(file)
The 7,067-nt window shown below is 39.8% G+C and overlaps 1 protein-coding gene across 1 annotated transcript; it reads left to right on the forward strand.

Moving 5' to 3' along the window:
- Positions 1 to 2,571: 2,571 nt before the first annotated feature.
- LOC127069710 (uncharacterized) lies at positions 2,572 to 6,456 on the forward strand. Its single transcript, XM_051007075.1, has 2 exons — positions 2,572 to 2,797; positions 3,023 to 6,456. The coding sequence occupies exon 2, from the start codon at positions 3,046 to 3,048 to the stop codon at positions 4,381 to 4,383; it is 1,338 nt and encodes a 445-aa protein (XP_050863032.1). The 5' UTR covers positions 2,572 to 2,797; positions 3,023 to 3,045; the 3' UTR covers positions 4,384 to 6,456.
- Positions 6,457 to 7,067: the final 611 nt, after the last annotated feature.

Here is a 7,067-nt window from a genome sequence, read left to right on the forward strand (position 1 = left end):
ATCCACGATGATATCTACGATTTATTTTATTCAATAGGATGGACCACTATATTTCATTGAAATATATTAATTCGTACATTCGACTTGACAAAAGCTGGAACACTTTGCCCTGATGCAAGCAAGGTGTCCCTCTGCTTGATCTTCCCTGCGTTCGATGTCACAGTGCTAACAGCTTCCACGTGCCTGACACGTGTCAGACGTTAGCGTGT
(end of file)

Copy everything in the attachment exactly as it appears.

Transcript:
The 7,067-nt window shown below is 39.8% G+C and overlaps 1 protein-coding gene across 1 annotated transcript; it reads left to right on the forward strand.

Moving 5' to 3' along the window:
- Positions 1 to 2,571: 2,571 nt before the first annotated feature.
- LOC127069710 (uncharacterized) lies at positions 2,572 to 6,456 on the forward strand. Its single transcript, XM_051007075.1, has 2 exons — positions 2,572 to 2,797; positions 3,023 to 6,456. The coding sequence occupies exon 2, from the start codon at positions 3,046 to 3,048 to the stop codon at positions 4,381 to 4,383; it is 1,338 nt and encodes a 445-aa protein (XP_050863032.1). The 5' UTR covers positions 2,572 to 2,797; positions 3,023 to 3,045; the 3' UTR covers positions 4,384 to 6,456.
- Positions 6,457 to 7,067: the final 611 nt, after the last annotated feature.

Here is a 7,067-nt window from a genome sequence, read left to right on the forward strand (position 1 = left end):
ATCCACGATGATATCTACGATTTATTTTATTCAATAGGATGGACCACTATATTTCATTGAAATATATTAATTCGTACATTCGACTTGACAAAAGCTGGAACACTTTGCCCTGATGCAAGCAAGGTGTCCCTCTGCTTGATCTTCCCTGCGTTCGATGTCACAGTGCTAACAGCTTCCACGTGCCTGACACGTGTCAGACGTTAGCGTGT